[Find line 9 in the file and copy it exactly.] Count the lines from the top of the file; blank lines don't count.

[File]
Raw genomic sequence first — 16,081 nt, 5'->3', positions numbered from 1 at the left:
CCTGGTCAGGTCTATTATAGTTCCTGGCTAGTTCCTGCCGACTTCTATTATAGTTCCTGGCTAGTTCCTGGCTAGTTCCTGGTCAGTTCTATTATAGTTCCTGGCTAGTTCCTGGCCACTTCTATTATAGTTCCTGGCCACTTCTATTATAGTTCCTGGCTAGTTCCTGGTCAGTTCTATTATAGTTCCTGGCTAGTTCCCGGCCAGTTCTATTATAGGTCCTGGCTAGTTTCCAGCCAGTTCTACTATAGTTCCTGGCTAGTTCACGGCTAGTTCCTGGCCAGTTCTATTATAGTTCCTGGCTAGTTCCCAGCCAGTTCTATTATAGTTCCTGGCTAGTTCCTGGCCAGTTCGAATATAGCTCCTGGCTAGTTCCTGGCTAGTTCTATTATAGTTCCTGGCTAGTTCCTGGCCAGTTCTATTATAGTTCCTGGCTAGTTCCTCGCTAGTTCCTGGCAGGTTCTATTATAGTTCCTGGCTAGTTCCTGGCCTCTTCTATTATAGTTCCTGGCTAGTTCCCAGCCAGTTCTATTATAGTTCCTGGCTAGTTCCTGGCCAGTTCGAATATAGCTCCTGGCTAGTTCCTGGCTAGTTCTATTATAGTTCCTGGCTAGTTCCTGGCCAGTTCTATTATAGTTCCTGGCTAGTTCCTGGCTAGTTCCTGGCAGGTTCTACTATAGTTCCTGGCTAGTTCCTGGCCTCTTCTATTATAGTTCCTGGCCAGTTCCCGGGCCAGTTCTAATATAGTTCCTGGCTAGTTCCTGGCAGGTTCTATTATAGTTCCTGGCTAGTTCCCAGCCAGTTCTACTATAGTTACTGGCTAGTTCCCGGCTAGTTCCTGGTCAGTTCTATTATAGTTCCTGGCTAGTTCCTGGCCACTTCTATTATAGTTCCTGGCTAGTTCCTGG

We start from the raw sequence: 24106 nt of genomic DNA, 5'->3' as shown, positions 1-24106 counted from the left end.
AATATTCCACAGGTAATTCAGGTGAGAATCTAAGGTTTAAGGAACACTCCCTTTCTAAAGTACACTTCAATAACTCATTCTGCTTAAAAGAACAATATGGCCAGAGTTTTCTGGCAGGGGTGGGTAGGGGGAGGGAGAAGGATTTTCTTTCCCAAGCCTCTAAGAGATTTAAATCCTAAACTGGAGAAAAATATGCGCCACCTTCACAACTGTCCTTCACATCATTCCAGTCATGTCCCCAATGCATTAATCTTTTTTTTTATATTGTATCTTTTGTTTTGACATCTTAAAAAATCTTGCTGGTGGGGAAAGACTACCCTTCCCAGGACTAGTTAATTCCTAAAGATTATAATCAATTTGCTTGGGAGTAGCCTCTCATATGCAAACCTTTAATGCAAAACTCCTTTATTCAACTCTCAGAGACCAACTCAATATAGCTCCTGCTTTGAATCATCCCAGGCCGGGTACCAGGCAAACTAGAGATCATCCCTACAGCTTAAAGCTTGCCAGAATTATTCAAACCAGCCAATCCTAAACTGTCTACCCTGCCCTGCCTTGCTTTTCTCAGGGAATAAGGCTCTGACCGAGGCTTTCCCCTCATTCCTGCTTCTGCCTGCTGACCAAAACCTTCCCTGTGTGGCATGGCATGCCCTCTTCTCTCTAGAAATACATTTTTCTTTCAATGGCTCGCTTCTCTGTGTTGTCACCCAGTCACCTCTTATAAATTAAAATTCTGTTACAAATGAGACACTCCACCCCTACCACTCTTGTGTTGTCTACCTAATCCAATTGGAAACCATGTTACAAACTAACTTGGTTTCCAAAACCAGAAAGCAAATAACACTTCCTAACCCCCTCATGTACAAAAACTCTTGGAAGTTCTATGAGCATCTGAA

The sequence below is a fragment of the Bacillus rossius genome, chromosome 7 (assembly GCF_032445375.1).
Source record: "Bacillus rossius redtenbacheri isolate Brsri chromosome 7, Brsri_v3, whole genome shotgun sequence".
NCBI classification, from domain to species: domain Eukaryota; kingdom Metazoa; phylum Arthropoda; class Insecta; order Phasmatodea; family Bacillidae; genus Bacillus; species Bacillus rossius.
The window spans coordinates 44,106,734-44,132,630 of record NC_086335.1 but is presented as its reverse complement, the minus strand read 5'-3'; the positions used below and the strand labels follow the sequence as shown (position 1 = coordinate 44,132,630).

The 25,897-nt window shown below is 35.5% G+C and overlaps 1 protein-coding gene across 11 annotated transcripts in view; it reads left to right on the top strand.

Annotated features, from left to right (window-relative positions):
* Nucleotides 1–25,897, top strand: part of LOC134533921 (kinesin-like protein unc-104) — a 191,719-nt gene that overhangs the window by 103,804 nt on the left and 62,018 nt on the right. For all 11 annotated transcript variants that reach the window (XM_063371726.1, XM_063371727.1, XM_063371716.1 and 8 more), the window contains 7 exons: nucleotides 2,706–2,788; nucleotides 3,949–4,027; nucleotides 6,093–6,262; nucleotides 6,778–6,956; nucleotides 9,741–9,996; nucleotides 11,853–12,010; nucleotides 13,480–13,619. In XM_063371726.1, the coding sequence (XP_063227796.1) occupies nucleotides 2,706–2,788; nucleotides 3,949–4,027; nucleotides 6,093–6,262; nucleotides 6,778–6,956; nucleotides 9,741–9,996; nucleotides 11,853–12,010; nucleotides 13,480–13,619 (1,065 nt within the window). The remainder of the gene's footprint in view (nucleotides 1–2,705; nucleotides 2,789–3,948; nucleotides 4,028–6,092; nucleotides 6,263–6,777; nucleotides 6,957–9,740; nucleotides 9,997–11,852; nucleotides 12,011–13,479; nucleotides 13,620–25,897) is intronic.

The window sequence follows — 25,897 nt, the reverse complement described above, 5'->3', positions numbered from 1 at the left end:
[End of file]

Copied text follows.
The 25,897-nt window shown below is 35.5% G+C and overlaps 1 protein-coding gene across 11 annotated transcripts in view; it reads left to right on the top strand.